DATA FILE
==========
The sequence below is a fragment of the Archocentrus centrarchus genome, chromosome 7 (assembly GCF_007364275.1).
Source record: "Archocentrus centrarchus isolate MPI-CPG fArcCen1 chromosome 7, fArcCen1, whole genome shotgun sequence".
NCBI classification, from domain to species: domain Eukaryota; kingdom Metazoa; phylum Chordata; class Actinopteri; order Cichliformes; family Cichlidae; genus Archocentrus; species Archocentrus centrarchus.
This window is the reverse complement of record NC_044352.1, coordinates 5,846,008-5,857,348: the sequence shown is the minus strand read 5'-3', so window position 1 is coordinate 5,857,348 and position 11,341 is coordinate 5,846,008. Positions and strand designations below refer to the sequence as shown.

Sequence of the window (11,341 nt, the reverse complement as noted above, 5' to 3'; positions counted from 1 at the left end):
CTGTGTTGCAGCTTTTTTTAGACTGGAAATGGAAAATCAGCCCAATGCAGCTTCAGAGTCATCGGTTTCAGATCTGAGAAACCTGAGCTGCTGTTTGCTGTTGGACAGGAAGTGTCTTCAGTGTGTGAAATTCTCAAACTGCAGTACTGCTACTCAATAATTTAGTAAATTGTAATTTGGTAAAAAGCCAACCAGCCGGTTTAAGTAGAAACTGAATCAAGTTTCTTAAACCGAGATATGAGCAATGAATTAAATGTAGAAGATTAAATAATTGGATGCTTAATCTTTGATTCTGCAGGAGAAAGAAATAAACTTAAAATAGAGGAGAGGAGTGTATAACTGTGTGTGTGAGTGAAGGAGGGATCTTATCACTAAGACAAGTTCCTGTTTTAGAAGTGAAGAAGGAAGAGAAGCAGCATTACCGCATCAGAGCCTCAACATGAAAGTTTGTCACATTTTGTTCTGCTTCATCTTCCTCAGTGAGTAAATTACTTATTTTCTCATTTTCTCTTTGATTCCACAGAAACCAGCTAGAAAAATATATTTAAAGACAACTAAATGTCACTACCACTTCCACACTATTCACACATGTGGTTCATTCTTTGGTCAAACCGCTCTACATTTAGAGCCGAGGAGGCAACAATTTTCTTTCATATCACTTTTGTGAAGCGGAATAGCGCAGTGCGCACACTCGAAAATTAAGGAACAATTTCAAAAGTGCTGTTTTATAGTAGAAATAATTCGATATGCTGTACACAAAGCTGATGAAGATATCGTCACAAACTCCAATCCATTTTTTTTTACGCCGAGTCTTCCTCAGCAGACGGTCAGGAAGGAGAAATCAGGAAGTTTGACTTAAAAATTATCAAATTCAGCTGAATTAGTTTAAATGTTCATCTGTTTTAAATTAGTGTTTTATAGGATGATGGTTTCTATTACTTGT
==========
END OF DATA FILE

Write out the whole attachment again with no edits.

The sequence below is a fragment of the Archocentrus centrarchus genome, chromosome 7 (assembly GCF_007364275.1).
Source record: "Archocentrus centrarchus isolate MPI-CPG fArcCen1 chromosome 7, fArcCen1, whole genome shotgun sequence".
NCBI classification, from domain to species: domain Eukaryota; kingdom Metazoa; phylum Chordata; class Actinopteri; order Cichliformes; family Cichlidae; genus Archocentrus; species Archocentrus centrarchus.
This window is the reverse complement of record NC_044352.1, coordinates 5,846,008-5,857,348: the sequence shown is the minus strand read 5'-3', so window position 1 is coordinate 5,857,348 and position 11,341 is coordinate 5,846,008. Positions and strand designations below refer to the sequence as shown.

Sequence of the window (11,341 nt, the reverse complement as noted above, 5' to 3'; positions counted from 1 at the left end):
CTGTGTTGCAGCTTTTTTTAGACTGGAAATGGAAAATCAGCCCAATGCAGCTTCAGAGTCATCGGTTTCAGATCTGAGAAACCTGAGCTGCTGTTTGCTGTTGGACAGGAAGTGTCTTCAGTGTGTGAAATTCTCAAACTGCAGTACTGCTACTCAATAATTTAGTAAATTGTAATTTGGTAAAAAGCCAACCAGCCGGTTTAAGTAGAAACTGAATCAAGTTTCTTAAACCGAGATATGAGCAATGAATTAAATGTAGAAGATTAAATAATTGGATGCTTAATCTTTGATTCTGCAGGAGAAAGAAATAAACTTAAAATAGAGGAGAGGAGTGTATAACTGTGTGTGTGAGTGAAGGAGGGATCTTATCACTAAGACAAGTTCCTGTTTTAGAAGTGAAGAAGGAAGAGAAGCAGCATTACCGCATCAGAGCCTCAACATGAAAGTTTGTCACATTTTGTTCTGCTTCATCTTCCTCAGTGAGTAAATTACTTATTTTCTCATTTTCTCTTTGATTCCACAGAAACCAGCTAGAAAAATATATTTAAAGACAACTAAATGTCACTACCACTTCCACACTATTCACACATGTGGTTCATTCTTTGGTCAAACCGCTCTACATTTAGAGCCGAGGAGGCAACAATTTTCTTTCATATCACTTTTGTGAAGCGGAATAGCGCAGTGCGCACACTCGAAAATTAAGGAACAATTTCAAAAGTGCTGTTTTATAGTAGAAATAATTCGATATGCTGTACACAAAGCTGATGAAGATATCGTCACAAACTCCAATCCATTTTTTTTTACGCCGAGTCTTCCTCAGCAGACGGTCAGGAAGGAGAAATCAGGAAGTTTGACTTAAAAATTATCAAATTCAGCTGAATTAGTTTAAATGTTCATCTGTTTTAAATTAGTGTTTTATAGGATGATGGTTTCTATTACTTGT